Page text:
The Roosevelt Project
Power prices have fallen significantly since 2008, putting commercial nuclear reactors in the United States under substantial financial pressure. These low prices, mostly caused by negative demand growth and cheap natural gas, are expected to persist. Nuclear power plants, accounting for 60% of the carbon-free electricity generated in the country, are retiring or are at risk of retiring before the end of their operating license, despite positive operational records. In the past three years, five nuclear power plants, totaling 4.7 GW of installed capacity, retired from the electrical grid, and eight additional ones have officially announced their retirement in the coming years.
This paper aims to analyze nuclear power plant closures. Although the literature on new nuclear power plant economics and climate benefits is abundant (Joskow and Parsons, 2009), few studies have focused on the prospects for existing reactors. Davis and Hausman (2016) quantified the consequences of the recent closure of the San Onofre Nuclear Generating Station in California using econometric techniques. Here, we provide a detailed valuation of every U.S. reactor. We employ our own wholesale electricity market model to study the mechanics and outcome of market changes. Finally, we re-examine the supposed contradiction between competitive markets and high-level policy objectives, in light of nuclear retirements. Are regulatory changes needed and justified for nuclear to survive in free competitive markets? What are the options offered to policymakers?
Our study shows that nearly two-thirds of the 102 GW nuclear capacity are uncompetitive in the U.S. over the next few years under the current price trajectory (Figure 1). Among those, 18 GW are retiring or are merchant plants at high risk of retiring prematurely. Nuclear reactors mostly suffer from a revenue problem. Wholesale electricity prices have fallen by 40 to 50% between 2008 and 2015, and neither trends in capacty prices nor nuclear production costs have been able to stop the decline in nuclear profitability.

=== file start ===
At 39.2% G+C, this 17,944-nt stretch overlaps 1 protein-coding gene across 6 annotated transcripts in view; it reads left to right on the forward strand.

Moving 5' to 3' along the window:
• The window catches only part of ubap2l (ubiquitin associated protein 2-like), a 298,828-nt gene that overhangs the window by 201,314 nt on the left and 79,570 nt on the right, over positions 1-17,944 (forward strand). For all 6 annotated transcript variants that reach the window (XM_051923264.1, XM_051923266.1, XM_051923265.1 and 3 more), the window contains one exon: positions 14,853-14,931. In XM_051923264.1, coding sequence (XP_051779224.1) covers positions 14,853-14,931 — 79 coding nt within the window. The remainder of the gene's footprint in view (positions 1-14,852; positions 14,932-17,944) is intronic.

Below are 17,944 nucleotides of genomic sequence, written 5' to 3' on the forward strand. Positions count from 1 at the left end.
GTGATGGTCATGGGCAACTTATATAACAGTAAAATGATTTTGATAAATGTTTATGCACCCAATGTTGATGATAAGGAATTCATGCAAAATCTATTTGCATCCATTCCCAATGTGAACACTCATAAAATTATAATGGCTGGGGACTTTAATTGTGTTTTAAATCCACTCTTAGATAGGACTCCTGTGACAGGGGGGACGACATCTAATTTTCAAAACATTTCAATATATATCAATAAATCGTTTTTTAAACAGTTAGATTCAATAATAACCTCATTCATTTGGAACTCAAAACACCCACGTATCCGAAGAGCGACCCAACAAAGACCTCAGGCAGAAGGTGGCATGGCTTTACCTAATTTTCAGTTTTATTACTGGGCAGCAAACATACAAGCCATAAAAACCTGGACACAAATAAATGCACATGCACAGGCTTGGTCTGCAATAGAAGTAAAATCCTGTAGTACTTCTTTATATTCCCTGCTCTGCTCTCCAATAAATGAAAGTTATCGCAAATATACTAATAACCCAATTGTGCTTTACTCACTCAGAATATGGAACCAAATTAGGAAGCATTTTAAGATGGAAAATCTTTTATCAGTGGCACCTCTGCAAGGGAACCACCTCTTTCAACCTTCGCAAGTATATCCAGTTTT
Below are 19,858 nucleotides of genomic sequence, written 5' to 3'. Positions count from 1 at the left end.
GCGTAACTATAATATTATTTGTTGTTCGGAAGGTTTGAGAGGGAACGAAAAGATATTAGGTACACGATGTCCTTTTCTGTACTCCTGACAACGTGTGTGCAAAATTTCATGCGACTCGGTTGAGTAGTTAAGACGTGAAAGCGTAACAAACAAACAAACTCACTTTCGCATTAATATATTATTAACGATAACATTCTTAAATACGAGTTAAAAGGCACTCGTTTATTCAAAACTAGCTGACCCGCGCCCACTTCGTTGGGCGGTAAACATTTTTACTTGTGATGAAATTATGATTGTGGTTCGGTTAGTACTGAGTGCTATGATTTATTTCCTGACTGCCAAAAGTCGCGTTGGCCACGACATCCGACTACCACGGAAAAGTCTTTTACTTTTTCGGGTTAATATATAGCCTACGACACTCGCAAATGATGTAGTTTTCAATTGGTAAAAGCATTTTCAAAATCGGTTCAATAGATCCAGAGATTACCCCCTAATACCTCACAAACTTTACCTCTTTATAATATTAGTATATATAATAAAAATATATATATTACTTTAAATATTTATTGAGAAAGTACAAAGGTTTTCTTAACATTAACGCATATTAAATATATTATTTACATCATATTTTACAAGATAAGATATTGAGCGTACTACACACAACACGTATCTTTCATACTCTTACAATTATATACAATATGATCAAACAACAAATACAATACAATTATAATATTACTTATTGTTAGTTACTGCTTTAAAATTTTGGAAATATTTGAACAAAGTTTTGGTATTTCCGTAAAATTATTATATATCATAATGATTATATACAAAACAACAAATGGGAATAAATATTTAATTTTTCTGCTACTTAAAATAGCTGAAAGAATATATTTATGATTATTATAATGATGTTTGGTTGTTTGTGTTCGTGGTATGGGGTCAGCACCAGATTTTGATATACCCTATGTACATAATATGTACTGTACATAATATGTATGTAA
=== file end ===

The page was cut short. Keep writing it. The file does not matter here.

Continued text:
The potential consequences of a massive nuclear capacity withdrawal depend on the future energy mix. If 20 GW were to be replaced by modern gas-fired combined cycle plants, carbon emissions from the power sector and U.S. gas burn would rise by an estimated 3.2% and 3.7% respectively. Electricity supply would rely even more heavily on natural gas. If replaced by renewables (wind), the withdrawal would be carbon-neutral, but the cost would be greater in most locations.
In a context of uncertainty around future fuel prices, technological progress, and climate policy, avoiding the irreversible shutdown of nuclear assets is deemed preferable. This would minimize cost as well as damage to the environment while ensuring long-term security of supply.
To maintain nuclear power, policymakers could employ several regulatory instruments in deregulated markets. Carbon pricing is a prefered measure that would reconcile climate objectives with competitive markets and benefit nuclear energy. Calculations show that a carbon price as low as $10 / MT CO2 would be sufficient to maintain most U.S. nuclear capacity. Without a carbon price, out-of-the-market payments would be needed to effectively maintain nuclear capacity, though they would create market distortions. Filling the revenue gap would come at a cost of $3.5-5.5/ MWh on average in deregulated markets, which is much lower than the cost of subsidizing equivalent wind power, or the social cost of carbon damage caused by equivalent new gas-fired generation. Policy support could take the form of direct zero-emission credits, renewable portfolio standard expansion, or "clean" capacity market mechanisms. As a last resort, the exercise of a new mothballing status could prevent the premature retirement of the most at-risk nuclear plants.
Figure 1. Market signals indicate that 18 GW of nuclear capacity are retiring or are merchant plants at high risk of retiring prematurely in the U.S.
L. Davis and C. Hausman, 2016. “Market Impacts of a Nuclear Plant Closure”, American Economic Journal: Applied Economics, Vol.2, No. 2, pp. 92-122, 2016.
P. Joskow and J. Parsons, 2009. “The Economic Future of Nuclear Power”, Daedalus, Vol.138, No. 4, 2009.
P. Linares and A. Conchado, 2013. “The Economics of New Nuclear Power Plants in Liberalized Electricity Markets”, Energy Economics, Vol. 40, pp.S119-S125, 2013.
OECD-NEA, 2011. “Carbon Pricing, Power Markets and the Competitiveness of Nuclear Power”, NEA report No. 6982, 2011.
G. Rothwell, 2000. “The Risk of Early Retirement of U.S. Nuclear Power Plants under Electricity Deregulation and CO₂ Emission Reductions.” The Energy Journal, vol. 21, no. 3, pp. 61–87, 2000.
Further Reading: CEEPR WP 2017-009
About the Author:
|Geoffrey Haratyk is a PhD student and Research Assistant in the Department of Nuclear Science and Engineering at MIT. He received an Engineering Diploma from Ecole Polytechnique in France and a Master in Nuclear Engineering from MIT. His research focuses on the future of nuclear in deregulated electricity markets.|